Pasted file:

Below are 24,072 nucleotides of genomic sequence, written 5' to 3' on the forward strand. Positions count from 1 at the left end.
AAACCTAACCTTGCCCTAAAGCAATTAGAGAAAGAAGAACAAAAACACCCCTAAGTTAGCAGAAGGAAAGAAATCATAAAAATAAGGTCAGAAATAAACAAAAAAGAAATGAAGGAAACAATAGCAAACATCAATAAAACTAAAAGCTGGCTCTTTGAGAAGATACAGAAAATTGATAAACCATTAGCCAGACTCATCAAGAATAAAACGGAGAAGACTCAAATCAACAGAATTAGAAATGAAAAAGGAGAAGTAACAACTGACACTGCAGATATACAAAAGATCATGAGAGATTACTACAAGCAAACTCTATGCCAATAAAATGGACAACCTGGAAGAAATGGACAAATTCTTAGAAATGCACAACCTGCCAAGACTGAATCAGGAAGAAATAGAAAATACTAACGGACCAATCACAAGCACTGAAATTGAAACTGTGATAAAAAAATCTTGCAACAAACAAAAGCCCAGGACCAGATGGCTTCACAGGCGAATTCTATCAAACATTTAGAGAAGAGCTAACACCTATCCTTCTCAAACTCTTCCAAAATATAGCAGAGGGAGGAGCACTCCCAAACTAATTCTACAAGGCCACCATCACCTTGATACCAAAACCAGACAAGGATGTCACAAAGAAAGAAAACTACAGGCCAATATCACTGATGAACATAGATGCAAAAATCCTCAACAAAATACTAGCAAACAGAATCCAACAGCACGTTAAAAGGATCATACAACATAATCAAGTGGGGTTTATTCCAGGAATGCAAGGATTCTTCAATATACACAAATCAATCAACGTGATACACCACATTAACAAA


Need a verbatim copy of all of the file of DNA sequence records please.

Below are 24,072 nucleotides of genomic sequence, written 5' to 3' on the forward strand. Positions count from 1 at the left end.
AAACCTAACCTTGCCCTAAAGCAATTAGAGAAAGAAGAACAAAAACACCCCTAAGTTAGCAGAAGGAAAGAAATCATAAAAATAAGGTCAGAAATAAACAAAAAAGAAATGAAGGAAACAATAGCAAACATCAATAAAACTAAAAGCTGGCTCTTTGAGAAGATACAGAAAATTGATAAACCATTAGCCAGACTCATCAAGAATAAAACGGAGAAGACTCAAATCAACAGAATTAGAAATGAAAAAGGAGAAGTAACAACTGACACTGCAGATATACAAAAGATCATGAGAGATTACTACAAGCAAACTCTATGCCAATAAAATGGACAACCTGGAAGAAATGGACAAATTCTTAGAAATGCACAACCTGCCAAGACTGAATCAGGAAGAAATAGAAAATACTAACGGACCAATCACAAGCACTGAAATTGAAACTGTGATAAAAAAATCTTGCAACAAACAAAAGCCCAGGACCAGATGGCTTCACAGGCGAATTCTATCAAACATTTAGAGAAGAGCTAACACCTATCCTTCTCAAACTCTTCCAAAATATAGCAGAGGGAGGAGCACTCCCAAACTAATTCTACAAGGCCACCATCACCTTGATACCAAAACCAGACAAGGATGTCACAAAGAAAGAAAACTACAGGCCAATATCACTGATGAACATAGATGCAAAAATCCTCAACAAAATACTAGCAAACAGAATCCAACAGCACGTTAAAAGGATCATACAACATAATCAAGTGGGGTTTATTCCAGGAATGCAAGGATTCTTCAATATACACAAATCAATCAACGTGATACACCACATTAACAAA